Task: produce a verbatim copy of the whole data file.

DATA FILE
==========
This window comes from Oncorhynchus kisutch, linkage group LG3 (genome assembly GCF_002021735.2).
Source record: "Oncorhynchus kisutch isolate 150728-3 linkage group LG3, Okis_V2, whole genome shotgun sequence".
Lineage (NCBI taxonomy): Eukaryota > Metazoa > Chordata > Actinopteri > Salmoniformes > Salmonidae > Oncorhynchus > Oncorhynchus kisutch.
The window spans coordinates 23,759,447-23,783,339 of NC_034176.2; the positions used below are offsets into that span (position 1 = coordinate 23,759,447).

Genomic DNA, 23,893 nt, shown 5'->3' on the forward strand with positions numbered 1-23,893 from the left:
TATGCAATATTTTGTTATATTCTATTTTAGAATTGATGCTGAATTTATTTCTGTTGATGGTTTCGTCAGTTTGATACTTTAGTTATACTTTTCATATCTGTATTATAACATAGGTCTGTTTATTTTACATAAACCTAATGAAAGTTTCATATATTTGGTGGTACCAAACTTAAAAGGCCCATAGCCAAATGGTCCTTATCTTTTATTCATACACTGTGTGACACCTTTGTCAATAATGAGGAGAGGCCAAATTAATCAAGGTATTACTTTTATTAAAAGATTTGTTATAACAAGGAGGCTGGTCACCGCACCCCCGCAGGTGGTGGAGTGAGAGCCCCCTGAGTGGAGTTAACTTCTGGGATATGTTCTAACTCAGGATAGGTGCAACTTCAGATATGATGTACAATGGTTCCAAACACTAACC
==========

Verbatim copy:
This window comes from Oncorhynchus kisutch, linkage group LG3 (genome assembly GCF_002021735.2).
Source record: "Oncorhynchus kisutch isolate 150728-3 linkage group LG3, Okis_V2, whole genome shotgun sequence".
Lineage (NCBI taxonomy): Eukaryota > Metazoa > Chordata > Actinopteri > Salmoniformes > Salmonidae > Oncorhynchus > Oncorhynchus kisutch.
The window spans coordinates 23,759,447-23,783,339 of NC_034176.2; the positions used below are offsets into that span (position 1 = coordinate 23,759,447).

Genomic DNA, 23,893 nt, shown 5'->3' on the forward strand with positions numbered 1-23,893 from the left:
TATGCAATATTTTGTTATATTCTATTTTAGAATTGATGCTGAATTTATTTCTGTTGATGGTTTCGTCAGTTTGATACTTTAGTTATACTTTTCATATCTGTATTATAACATAGGTCTGTTTATTTTACATAAACCTAATGAAAGTTTCATATATTTGGTGGTACCAAACTTAAAAGGCCCATAGCCAAATGGTCCTTATCTTTTATTCATACACTGTGTGACACCTTTGTCAATAATGAGGAGAGGCCAAATTAATCAAGGTATTACTTTTATTAAAAGATTTGTTATAACAAGGAGGCTGGTCACCGCACCCCCGCAGGTGGTGGAGTGAGAGCCCCCTGAGTGGAGTTAACTTCTGGGATATGTTCTAACTCAGGATAGGTGCAACTTCAGATATGATGTACAATGGTTCCAAACACTAACC